The Covers in Historical Context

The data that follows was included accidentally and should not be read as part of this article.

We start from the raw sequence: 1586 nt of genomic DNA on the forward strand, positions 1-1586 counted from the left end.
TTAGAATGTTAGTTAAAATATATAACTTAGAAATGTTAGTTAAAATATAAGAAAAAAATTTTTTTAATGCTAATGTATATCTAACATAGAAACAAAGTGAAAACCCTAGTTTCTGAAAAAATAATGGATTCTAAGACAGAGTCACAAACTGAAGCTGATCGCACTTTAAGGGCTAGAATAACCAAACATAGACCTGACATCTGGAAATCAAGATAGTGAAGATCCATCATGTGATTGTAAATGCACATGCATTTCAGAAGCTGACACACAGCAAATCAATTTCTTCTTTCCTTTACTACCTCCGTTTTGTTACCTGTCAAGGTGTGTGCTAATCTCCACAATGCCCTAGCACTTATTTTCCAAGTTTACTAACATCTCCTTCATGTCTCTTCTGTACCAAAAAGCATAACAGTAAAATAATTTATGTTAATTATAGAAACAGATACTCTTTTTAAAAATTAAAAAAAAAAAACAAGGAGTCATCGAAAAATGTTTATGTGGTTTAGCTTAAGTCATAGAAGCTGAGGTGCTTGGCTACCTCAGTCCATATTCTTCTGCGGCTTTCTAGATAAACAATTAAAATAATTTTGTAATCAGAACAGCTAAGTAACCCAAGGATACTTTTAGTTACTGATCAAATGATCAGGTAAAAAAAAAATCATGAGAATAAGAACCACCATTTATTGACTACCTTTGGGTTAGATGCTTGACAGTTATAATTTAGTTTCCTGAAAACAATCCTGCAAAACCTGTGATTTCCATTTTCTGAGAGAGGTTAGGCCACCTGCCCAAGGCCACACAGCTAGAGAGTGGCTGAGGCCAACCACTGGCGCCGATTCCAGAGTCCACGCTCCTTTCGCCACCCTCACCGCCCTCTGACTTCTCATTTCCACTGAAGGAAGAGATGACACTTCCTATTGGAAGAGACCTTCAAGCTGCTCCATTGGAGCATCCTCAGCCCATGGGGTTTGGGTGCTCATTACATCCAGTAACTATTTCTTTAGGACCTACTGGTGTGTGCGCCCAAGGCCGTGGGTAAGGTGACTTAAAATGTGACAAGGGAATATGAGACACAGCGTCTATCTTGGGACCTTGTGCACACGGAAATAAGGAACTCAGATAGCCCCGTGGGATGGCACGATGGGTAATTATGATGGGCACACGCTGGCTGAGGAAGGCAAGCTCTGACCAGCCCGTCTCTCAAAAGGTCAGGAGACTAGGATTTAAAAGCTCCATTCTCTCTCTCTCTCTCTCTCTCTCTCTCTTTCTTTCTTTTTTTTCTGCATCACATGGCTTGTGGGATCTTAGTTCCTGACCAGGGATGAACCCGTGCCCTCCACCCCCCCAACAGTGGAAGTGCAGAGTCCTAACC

When one views covers of the New Yorker magazine, it is important to remember that these covers are not conceived and created out of thin air. They are drawn from a specific body of cultural capital, the shared biases, experiences, events, and outlooks of the target audience. A juxtaposition of certain pictures which graced the cover of the New Yorker in the 1930's with an examination into the social history that served as the background to those pictures, can tell us a great deal about how forms of media such as magazine covers represented such issues as race, class, religion, and political culture. A look at this history can help to put these covers back into their cultural context and, combined with a knowledge of the style, audience, and biases of the magazine itself, can in turn tell us a great deal about how people in the 1930's (or at least those people who bought The New Yorker) understood the world around them.